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Ojai Orange | The Column of Lasting Insignificance | Books | Wait-A-Minute

April 5, 2008
John Wilcock - January 5, 2008

 

  The column of lasting insignificance
     


also posted:



2011
November 26 2011
November 19, 2011
November 12, 2011
November 5, 2011
October 29, 2011
October 22, 2011
October 15, 2011
October 8, 2011
October 1, 2011
September 24, 2011
September 17, 2011
September 10, 2011
September 4, 2011
August 27, 2011
August 20, 2011
August 13, 2011
August 6, 2011
July 30, 2011
July 23, 2011
July 16, 2011
July 9, 2011
July 2, 2011
June 25, 2011
June 18, 2011
June 11, 2011
June 4, 2011
May 28, 2011
May 21, 2011
May 14, 2011
May 7, 2011
April 30, 2011
April 23, 2011
April 16, 2011
April 9, 2011
April 2, 2011
March 26, 2011
March 19, 2011
March 12, 2011
March 5, 2011
February 26, 2011
February 19, 2011
February 12, 2011
February 5, 2011
February 5, 2011
January 29, 2011
January 22, 2011
January 15, 2011
January 6, 2011

2010
December 25, 2010
December 18, 2010
December 11, 2010
December 4, 2010
November 27, 2010
November 20, 2010
November 13, 2010
November 6, 2010
October 30, 2010
October 23, 2010
October 16, 2010
October 9, 2010
October 2, 2010
September 25, 2010
September 18, 2010
September 11, 2010
September 4, 2010
August 28, 2010
August 21, 2010
August 14, 2010
August 7, 2010
July 31, 2010
July 24, 2010
July 17, 2010
July 10, 2010
July 3, 2010
June 26, 2010
June 19, 2010
June 12, 2010
June 5, 2010
May 29, 2010
May 22, 2010
May 15, 2010
May 8, 2010
May 1, 2010
April 24, 2010
April 17, 2010
April 10, 2010
April 3, 2010
March 27, 2010
March 20, 2010
March 13, 2010
March 6, 2010
February 27, 2010
February 20, 2010
February 13, 2010
February 6, 2010
January 30, 2010
January 23, 2010
January 16, 2010
January 9, 2010
January 2, 2010

2009
December 26, 2009
December 19, 2009
December 12, 2009
December 5, 2009
November 28, 2009
November 21, 2009
November 14, 2009
November 7, 2009
October 31, 2009
October 24, 2009
October 17, 2009
October 10, 2009
October 3, 2009
September 26, 2009
September 19, 2009
September 12, 2009
September 5, 2009
August 29, 2009
August 22, 2009
August 15, 2009
August 8, 2009
August 1, 2009
July 25, 2009
July 18, 2009
July 11, 2009
July 4, 2009
June 27, 2009
June 20, 2009
June 13, 2009
June 6, 2009
May 30, 2009
May 23, 2009
May 16, 2009
May 9, 2009
May 2, 2009
April 25, 2009
April 18, 2009
April 11, 2009
April 4, 2009
March 28, 2009
March 21, 2009
March 14, 2009
March 7, 2009
February 28, 2009
February 21, 2009
February 14, 2009
February 7, 2009
January 31, 2009
January 24, 2009
January 17, 2009
January 3, 2009

2008
December 27, 2008
December 20, 2008
December 13, 2008
December 6, 2008
November 29, 2008
November 22, 2008
November 15, 2008
November 8, 2008
November 5, 2008
November 1, 2008
October 25, 2008
October 18, 2008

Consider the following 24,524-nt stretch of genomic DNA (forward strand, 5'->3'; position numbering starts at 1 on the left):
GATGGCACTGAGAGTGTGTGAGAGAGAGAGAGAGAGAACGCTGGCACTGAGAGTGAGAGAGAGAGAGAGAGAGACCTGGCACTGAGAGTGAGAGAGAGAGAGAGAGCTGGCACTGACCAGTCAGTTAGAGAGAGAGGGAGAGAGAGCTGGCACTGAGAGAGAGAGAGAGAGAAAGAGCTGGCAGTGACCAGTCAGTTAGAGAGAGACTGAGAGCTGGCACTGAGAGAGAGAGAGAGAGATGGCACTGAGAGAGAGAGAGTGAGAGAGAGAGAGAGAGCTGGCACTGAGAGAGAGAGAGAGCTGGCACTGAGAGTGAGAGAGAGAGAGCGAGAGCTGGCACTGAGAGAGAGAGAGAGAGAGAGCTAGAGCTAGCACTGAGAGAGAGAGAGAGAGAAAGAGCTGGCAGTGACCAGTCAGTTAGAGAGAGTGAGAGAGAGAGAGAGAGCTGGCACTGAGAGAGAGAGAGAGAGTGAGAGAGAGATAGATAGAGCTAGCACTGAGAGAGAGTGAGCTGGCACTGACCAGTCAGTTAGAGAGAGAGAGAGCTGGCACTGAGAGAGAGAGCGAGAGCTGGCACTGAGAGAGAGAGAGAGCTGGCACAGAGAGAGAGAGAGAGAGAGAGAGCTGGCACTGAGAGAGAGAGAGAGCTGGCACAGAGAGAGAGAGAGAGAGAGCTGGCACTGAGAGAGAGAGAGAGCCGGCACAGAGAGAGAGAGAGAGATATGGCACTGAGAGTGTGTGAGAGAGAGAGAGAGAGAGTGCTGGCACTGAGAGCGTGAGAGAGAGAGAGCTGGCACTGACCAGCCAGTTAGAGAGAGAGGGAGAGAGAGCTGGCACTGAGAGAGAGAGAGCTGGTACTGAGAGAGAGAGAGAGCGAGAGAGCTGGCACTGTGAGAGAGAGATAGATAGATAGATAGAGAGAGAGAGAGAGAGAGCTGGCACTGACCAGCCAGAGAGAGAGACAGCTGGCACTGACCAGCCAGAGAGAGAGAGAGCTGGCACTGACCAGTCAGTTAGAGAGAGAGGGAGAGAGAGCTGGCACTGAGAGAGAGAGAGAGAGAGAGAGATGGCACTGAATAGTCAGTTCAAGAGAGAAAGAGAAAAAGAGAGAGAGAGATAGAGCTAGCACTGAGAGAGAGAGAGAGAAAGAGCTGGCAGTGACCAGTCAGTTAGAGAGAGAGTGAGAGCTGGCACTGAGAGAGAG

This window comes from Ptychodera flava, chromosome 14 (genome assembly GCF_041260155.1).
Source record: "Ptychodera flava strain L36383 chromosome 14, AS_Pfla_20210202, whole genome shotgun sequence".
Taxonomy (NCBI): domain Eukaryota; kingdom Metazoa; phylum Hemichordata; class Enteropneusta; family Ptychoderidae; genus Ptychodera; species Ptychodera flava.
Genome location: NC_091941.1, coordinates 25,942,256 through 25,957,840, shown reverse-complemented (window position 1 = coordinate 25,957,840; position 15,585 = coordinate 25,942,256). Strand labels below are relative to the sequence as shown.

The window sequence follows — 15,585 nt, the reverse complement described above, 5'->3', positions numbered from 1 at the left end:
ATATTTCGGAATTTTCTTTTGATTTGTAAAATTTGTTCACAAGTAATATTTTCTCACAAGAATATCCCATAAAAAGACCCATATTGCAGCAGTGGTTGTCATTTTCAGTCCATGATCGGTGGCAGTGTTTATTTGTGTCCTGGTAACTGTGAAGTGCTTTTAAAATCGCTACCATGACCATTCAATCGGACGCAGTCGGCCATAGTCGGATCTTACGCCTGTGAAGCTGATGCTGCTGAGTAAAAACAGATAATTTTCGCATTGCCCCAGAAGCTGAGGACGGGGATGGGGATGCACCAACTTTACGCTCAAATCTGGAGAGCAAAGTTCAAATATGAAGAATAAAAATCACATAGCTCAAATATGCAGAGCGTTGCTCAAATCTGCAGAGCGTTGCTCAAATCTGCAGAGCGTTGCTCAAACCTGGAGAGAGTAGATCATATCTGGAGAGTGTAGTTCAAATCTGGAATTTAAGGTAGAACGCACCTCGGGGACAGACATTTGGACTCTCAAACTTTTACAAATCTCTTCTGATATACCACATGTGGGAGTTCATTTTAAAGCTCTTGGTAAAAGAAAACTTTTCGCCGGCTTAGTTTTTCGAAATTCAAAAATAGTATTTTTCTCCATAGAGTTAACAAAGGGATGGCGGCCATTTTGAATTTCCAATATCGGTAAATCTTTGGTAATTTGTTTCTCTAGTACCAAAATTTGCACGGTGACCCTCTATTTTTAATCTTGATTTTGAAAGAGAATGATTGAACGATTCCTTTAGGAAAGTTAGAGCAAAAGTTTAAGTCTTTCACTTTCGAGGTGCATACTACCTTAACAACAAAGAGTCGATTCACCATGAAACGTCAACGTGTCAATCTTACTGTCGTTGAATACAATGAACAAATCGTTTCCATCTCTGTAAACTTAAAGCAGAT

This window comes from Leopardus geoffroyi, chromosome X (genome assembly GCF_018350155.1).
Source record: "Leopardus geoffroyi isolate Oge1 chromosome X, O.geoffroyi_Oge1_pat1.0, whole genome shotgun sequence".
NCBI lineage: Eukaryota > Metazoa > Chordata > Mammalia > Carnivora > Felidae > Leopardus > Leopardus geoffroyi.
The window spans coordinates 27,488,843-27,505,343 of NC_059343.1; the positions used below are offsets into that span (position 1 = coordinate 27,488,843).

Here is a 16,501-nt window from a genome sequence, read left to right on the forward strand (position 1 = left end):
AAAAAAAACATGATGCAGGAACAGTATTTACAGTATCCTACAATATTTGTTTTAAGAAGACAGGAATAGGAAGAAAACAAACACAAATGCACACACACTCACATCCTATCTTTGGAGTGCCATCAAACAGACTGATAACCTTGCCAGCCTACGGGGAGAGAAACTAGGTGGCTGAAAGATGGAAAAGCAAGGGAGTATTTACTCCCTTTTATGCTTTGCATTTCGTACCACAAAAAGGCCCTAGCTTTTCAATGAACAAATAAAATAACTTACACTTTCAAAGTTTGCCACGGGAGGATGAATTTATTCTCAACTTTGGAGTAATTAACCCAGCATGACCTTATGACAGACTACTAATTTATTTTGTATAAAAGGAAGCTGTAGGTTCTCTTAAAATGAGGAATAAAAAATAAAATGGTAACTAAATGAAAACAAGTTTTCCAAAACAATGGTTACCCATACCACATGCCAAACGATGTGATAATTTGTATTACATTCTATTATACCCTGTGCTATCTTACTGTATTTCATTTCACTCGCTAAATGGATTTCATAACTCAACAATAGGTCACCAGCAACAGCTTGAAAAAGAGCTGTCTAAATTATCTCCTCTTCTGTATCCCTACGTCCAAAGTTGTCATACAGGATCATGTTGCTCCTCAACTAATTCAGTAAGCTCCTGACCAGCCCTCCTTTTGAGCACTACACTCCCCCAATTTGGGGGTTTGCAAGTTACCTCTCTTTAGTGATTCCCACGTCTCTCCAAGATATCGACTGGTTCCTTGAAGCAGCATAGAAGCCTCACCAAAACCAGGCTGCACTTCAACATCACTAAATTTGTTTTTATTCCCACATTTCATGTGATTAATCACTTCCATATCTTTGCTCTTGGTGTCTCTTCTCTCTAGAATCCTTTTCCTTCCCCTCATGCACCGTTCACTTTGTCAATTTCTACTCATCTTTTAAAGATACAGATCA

October 11, 2008
October 4, 2008
September 27, 2008
September 20, 2008
September 13, 2008
September 6, 2008
August 30, 2008
August 23, 2008
August 16, 2008
August 9, 2008
August 2, 2008
July 26, 2008
July 19, 2008
July 12, 2008
July 5, 2008
June 28, 2008
June 21, 2008
June 14, 2008
June 7, 2008
May 31, 2008
May 24, 2008
May 17, 2008
May 10, 2008
May 3, 2008
April 26, 2008
April 19, 2008
April 12, 2008
April 5, 2008
March 29, 2008
March 22, 2008
March 15, 2008
March 8, 2008
March 1, 2008
February 23, 2008
February 16, 2008
February 9, 2008
February 2, 2008
January 26, 2008
January 19, 2008
January 12, 2008
January 5, 2008

2007
December 29, 2007
December 22, 2007
December 15, 2007
December 8, 2007
December 1, 2007
November 24, 2007
November 17, 2007
November 10, 2007
November 3, 2007
October 27, 2007
October 20, 2007
October 13, 2007
October 6, 2007
September 29, 2007
September 22, 2007
September 15, 2007
September 8, 2007
September 1, 2007
August 25, 2007
August 18, 2007
August 11, 2007
August 4, 2007
July 28, 2007
July 21, 2007
July 14, 2007
July 7, 2007
June 30, 2007
June 23, 2007
June 16, 2007
June 9, 2007
June 2, 2007
May 19, 2007
May 12, 2007
May 5, 2007
April 28, 2007
April 21, 2007
April 14, 2007
April 7, 2007
March 31, 2007
March 24, 2007
March 17, 2007
March 10, 2007
March 3, 2007
February 24, 2007
February 17, 2007
February 10, 2007
February 3, 2007
January 20, 2007
January 13, 2007
January 6, 2007

2006
December 30, 2006
December 23, 2006
December 16, 2006
December 9, 2006
December 2, 2006
November 25, 2006
November 18, 2006
November 11, 2006
November 4, 2006
October 28, 2006
October 21, 2006
October 14, 2006
October 7, 2006
September 30, 2006
September 23, 2006
September 16, 2006
September 9, 2006
September 2, 2006
August 26, 2006
August 19, 2006
August 12, 2006
August 5, 2006
July 29, 2006
July 22, 2006
July 15, 2006

 

 

April 5, 2008

Basel, March 22:

For the first time
in my long life, I was arrested, handcuffed and thrown into a jail cell today—all for trying to cover some dumb gathering called the World Psychedelic Forum. Seems that because I hadn’t registered in advance (not having known about it in advance), and the Germanic temperament being what it is, I was denied admission.